I try to teach this in class by asking students to share their study and work habits.  I try to show students the importance of getting their 10,000 hours in (thanks Mr. Gladwell).  I also try to use examples of work ethic I see in others (such as the incredible willingness to do whatever it takes of James Dyson and Gary Paulson).

Monday, March 20, 2017

Teaching Tip #133


Teacherscribe’s Teaching Tip #133
The Immigrant Edge – This one should get Trump’s blood boiling
Brian Buffini, an incredible successful Irish immigrant, was featured on the Entreleadership podcast.  In the interview, he shared the seven traits that make immigrants – often – so much more successful than Americans residents.
How can we teach these in our classes?
Trait #1 – An openness to learn
Regardless if you are new to this country or your family sailed here on the Mayflower, this is a trait that will never fail to serve you.
Buffini notes that successful immigrants come to America often not knowing the language or the culture.  The first thing that will allow them to thrive is their ability to learn how to adapt and eek out a living.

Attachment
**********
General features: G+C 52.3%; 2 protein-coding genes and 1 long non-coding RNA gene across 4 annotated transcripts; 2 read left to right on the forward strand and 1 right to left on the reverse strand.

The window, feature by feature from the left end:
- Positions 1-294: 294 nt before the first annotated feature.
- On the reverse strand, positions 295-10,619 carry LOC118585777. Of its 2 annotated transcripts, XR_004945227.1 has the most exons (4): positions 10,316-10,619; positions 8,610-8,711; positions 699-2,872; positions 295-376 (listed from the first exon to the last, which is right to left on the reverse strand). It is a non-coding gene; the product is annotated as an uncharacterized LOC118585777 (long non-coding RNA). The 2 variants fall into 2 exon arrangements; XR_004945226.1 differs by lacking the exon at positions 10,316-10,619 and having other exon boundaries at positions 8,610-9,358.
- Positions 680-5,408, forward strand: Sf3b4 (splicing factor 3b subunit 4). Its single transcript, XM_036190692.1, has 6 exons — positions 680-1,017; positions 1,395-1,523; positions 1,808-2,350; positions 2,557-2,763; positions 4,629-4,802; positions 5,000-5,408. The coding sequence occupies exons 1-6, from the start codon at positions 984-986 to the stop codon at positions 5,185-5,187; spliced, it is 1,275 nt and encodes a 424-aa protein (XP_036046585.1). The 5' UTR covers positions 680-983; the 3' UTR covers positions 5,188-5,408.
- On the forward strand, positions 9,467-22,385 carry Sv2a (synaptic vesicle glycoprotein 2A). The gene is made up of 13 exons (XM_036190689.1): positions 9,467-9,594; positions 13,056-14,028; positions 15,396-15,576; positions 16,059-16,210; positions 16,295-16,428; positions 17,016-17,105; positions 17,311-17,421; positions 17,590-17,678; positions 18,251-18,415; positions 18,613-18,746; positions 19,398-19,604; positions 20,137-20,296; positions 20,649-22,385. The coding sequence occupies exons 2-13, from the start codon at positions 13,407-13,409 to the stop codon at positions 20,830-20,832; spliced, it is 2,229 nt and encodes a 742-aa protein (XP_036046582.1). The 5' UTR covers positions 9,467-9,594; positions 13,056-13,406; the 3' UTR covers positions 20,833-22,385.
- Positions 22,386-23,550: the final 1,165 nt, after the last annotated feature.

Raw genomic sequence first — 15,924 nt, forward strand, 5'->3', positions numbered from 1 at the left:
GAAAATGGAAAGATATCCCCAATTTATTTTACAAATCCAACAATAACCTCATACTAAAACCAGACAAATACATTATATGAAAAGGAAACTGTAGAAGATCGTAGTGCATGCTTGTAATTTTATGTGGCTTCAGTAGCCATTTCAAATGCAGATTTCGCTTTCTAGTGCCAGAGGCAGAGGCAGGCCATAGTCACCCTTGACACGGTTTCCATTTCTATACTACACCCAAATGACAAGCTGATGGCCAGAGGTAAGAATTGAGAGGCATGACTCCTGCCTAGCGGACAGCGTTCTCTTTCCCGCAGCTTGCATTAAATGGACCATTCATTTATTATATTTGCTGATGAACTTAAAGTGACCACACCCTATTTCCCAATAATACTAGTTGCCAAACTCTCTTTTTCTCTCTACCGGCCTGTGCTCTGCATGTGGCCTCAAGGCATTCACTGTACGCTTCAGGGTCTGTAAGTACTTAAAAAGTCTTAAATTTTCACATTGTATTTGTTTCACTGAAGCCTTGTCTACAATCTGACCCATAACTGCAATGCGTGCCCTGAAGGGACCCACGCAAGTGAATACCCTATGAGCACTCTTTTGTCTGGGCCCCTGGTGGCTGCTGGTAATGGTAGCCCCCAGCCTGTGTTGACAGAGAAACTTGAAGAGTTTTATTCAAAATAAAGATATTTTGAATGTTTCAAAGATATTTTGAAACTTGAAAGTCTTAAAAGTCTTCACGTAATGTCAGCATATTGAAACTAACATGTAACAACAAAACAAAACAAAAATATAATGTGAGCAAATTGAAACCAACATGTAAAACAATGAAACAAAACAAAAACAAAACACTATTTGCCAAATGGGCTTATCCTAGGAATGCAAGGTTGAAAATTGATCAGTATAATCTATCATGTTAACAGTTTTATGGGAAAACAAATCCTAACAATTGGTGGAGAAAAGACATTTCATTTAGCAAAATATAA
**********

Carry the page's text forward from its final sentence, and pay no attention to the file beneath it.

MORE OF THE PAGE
How can we rekindle our students’ willingness to learn?  I see an incredible desire in my elementary school aged kids to learn.  They learn non-stop.  And it just isn’t in school either.  My son is constantly learning new words and ideas thanks to his iPad and his beloved Youtube Kids app. But something seems to happen to our students once they get into their teen years, where many cease being open to learning . . . if they don’t become openly hostile to it.
That must change.  There is not a single career field today that doesn’t call for their workers to be constantly learning.